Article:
Introduction: There is one mathematical element with strong historical and philosophical background that exhibits remarkable properties and applications; the golden ratio (phi). Mathematically, the golden ratio equals approximately 1.61803. A rather provocative geometrical analysis of the arterial pulse according to the golden ratio was recently described, and herein, we aim to set out the hypothesis that individuals with blood pressure (BP) values that follow the golden ratio may have different prognosis than those whose BPs deviate from the divine proportions. Materials and Methods: We used published data from the National Health and Nutrition Examination Survey during 1999–2010. Results: We found that the deviation of the BP values from the golden ratio is independently associated with all-cause mortality. Conclusions: This observation stimulates further research of the potential utility of the golden ratio of BP values on the diagnosis and prediction of BP-related abnormalities and risk.
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Bilateral nonsyndromic dentigerous cyst in a 10-year-old child: A case report and literature review p. 58
Bhawna Pant, Karla Carvalho, Anita Dhupar, Anita Spadigam
Dentigerous cysts are the most common developmental cysts of the jaws, accounting for approximately 20% of all jaw cysts. These cysts are usually unilateral, surrounding the crowns of impacted mandibular third molars. Bilateral dentigerous cysts have been associated with syndromes such as cleidocranial dysplasia and Maroteaux–Lamy syndrome. Nonsyndromic bilateral dentigerous cysts are extremely rare, particularly in the mixed dentition. Seventeen such cases have been reported till date. This article reports the eighteenth case of bilateral dentigerous cysts involving permanent maxillary canines in a 10-year-old boy.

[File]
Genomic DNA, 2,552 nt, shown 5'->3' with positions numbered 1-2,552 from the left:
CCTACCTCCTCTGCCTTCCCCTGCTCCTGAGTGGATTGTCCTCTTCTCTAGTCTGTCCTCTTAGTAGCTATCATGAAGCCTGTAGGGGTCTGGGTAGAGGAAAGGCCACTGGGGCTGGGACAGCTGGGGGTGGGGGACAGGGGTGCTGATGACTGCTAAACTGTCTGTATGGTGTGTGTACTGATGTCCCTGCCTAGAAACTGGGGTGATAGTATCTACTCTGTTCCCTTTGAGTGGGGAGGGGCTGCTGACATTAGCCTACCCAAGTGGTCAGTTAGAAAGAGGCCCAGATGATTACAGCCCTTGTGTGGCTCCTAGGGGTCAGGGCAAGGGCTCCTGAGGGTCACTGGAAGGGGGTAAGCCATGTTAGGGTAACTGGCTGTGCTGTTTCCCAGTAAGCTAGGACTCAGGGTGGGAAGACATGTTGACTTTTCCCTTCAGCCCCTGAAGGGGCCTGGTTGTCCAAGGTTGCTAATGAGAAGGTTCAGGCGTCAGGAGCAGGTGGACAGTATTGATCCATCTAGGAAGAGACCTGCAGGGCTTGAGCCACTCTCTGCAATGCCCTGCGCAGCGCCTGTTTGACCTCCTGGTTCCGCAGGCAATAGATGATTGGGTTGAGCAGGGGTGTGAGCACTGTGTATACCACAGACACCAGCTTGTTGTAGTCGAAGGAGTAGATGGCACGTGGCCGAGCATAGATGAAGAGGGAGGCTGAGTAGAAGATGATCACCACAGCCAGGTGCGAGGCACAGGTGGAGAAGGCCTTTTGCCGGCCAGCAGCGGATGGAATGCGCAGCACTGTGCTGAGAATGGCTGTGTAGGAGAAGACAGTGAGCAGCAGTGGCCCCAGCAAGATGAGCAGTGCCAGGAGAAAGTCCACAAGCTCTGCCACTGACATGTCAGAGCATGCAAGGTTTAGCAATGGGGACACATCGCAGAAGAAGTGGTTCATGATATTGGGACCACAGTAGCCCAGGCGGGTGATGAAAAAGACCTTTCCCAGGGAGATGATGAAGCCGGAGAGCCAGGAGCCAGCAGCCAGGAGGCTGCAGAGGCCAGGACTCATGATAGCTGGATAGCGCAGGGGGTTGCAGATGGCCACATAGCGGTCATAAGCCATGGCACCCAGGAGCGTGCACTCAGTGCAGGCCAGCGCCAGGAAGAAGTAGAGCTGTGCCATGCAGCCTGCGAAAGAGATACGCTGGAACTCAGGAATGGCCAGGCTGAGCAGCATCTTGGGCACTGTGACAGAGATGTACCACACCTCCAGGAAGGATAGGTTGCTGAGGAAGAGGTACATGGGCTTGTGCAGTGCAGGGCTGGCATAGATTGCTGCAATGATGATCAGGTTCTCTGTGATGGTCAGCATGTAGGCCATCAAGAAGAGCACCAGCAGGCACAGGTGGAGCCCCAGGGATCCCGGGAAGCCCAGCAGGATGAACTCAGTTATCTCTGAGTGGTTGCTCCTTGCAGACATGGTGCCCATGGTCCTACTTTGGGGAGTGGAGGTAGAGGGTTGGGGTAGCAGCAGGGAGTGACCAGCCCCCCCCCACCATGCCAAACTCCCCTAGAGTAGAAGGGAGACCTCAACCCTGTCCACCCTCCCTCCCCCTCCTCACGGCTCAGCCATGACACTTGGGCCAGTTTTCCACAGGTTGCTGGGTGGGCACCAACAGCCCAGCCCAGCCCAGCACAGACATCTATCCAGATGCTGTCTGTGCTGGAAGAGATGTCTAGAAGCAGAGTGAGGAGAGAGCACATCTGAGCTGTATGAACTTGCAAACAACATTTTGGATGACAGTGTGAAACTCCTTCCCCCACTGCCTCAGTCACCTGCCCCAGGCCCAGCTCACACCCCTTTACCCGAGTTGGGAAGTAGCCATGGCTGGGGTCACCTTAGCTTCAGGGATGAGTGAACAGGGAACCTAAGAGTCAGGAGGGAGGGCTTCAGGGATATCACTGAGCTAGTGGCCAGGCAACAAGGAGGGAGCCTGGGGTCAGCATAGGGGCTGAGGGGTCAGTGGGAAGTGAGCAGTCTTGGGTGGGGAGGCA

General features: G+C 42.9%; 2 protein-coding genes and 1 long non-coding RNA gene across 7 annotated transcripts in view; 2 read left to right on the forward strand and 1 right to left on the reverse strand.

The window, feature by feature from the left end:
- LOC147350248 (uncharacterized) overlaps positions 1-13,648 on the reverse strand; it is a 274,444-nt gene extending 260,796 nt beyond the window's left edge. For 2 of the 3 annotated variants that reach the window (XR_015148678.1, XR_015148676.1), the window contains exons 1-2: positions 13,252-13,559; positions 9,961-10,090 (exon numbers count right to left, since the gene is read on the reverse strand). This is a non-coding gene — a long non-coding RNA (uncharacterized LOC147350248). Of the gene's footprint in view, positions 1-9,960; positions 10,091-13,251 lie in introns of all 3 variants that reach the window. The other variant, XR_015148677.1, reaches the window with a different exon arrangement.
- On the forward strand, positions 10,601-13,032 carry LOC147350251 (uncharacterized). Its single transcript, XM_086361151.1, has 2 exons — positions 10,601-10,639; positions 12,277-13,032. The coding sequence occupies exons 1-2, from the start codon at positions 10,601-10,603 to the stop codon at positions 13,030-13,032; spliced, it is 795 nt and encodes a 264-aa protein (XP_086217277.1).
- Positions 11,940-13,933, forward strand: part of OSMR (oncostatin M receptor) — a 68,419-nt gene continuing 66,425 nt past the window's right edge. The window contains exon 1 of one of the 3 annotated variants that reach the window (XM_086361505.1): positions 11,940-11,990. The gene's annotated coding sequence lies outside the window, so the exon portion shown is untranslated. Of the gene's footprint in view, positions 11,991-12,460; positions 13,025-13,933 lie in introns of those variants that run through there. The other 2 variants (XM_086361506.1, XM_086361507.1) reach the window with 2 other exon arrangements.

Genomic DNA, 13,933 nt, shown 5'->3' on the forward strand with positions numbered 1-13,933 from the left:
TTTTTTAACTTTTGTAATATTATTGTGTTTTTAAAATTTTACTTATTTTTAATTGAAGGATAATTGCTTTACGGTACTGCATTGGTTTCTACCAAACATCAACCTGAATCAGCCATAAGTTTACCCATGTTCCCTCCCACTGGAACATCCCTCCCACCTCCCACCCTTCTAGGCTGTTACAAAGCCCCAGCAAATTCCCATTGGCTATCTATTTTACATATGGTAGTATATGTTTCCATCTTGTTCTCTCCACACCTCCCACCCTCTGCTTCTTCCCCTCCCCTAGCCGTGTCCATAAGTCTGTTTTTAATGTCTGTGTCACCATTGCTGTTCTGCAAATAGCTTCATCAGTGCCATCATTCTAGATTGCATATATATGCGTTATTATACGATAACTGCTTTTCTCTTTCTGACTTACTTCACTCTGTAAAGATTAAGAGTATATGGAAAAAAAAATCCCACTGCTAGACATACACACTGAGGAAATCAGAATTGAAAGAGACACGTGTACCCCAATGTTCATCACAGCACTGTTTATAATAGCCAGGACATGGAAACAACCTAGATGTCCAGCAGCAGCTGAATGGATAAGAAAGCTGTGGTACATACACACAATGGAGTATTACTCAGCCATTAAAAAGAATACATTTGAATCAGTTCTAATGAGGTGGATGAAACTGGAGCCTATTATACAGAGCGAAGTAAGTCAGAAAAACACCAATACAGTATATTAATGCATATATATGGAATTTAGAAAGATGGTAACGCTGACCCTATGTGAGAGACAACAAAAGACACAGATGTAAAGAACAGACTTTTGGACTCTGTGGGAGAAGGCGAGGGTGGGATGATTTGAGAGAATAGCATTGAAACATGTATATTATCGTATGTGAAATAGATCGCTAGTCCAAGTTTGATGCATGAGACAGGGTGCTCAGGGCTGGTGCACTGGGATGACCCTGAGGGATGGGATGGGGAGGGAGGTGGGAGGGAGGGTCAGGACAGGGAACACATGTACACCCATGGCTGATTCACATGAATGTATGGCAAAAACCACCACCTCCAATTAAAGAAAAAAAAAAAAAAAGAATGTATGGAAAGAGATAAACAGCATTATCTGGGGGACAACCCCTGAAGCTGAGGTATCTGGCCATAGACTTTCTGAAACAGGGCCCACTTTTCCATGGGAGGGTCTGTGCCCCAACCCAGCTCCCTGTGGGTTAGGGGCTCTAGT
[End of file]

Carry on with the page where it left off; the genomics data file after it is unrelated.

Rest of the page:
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Sertoli-leydig cell tumor of ovary: A rare case report with heterologous elements and focal marked anaplasia p. 62
Parul Gautam, Meenakshi Rao, Meenakshi Gothwal, Pawan K Garg, Shilajit Bhattacharya
Sertoli-Leydig cell tumor (SLCT) of the ovary is an extremely uncommon neoplasm accounting for <0.5% of all primary ovarian neoplasms. These tumors belong to the category of sex cord-stromal tumors. The tumor has variable clinical and histopathological presentations complicating the diagnosis and therefore the treatment. The presence of heterologous elements is seen in one-fifth of these already rare neoplasms. Herein, we report a case of a 28-year-old female presenting with irregular menses, features of virilization, and abdominal pain. Histopathological examination revealed marked focal anaplasia in this tumor of, otherwise, intermediate differentiation along with the presence of heterologous elements. Reporting of such elements is imperative for adequate treatment and deciding follow-up.
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Re: Evaluation of thyroid lesions by fine-needle aspiration cytology p. 65
Beuy Joob, Viroj Wiwanitkit